DETERMINING DEPTH OF CUT
There are no firm rules other than common sense for determining depth of cut. A .030" cut depth with a 3/16" end mill in aluminum could be considered light, but .003" cut depth in steel with a 1/32" diameter end mill would break to cutter. Start with very light cuts and gradually increase the depth until satisfactory results are achieved. Try to develop the skill of knowing how much cut is satisfactory without breaking the cutter or damaging the work.
Note that regular end mills should not be used for drilling; however, they may be employed to enlarge an existing hole. The cutting edges deserve more respect than those of drills even though similar in appearance; they are designed to cut with the sides.
It should be remembered that a good machinist is capable of making a part to much closer tolerances than those of the machine with which he is working. The accuracy of the parts you make is limited only by your skill as a craftsman and the quality of your measurement equipment. Accuracy should be the ultimate goal of every machinist!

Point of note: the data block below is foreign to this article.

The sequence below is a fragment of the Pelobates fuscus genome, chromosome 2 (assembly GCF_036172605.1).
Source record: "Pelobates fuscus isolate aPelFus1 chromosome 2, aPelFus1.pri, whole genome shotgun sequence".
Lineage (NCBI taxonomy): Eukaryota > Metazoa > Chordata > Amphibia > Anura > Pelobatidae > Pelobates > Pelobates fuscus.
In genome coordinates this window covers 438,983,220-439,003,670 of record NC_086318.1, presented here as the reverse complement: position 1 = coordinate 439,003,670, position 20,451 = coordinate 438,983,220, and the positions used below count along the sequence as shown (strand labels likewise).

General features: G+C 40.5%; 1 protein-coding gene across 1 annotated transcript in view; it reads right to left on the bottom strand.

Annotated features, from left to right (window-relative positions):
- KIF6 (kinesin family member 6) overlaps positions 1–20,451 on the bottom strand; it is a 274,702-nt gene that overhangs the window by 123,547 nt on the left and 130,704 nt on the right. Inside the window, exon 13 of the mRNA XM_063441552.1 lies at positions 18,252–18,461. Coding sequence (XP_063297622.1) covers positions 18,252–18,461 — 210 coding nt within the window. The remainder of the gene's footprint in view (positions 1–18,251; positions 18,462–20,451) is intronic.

CUTTING SPEEDS FOR MILLING
SPEED ADJUSTMENT FORMULA
SPINDLE RPM = (3.82 x S.F.M. ) ÷ D
S.F.M. = The rated Surface Feet for Milling. For drilling, use 60% of the rated surface feet. RPM = The rated spindle speed in Revolutions Per Minute D = The diameter of work in inches
FIGURE 10-Formula for adjusting spindle speed for cutting a given diameter.
NOTE: To estimate RPM, remember that the speed range of your vertical mill is from 0 to 2800 RPM. (The lowest usable speed is about 70 RPM, so we use that in our specifications. To obtain much more torque at the lower speed ranges, the drive belt can be switched to the smaller diameter positions on the spindle and drive pulleys.) Therefore, in the normal belt position, half speed is approximately 1450 RPM and so on. You can estimate these speeds by a combination of the setting on the speed control knob and the sound of the motor itself.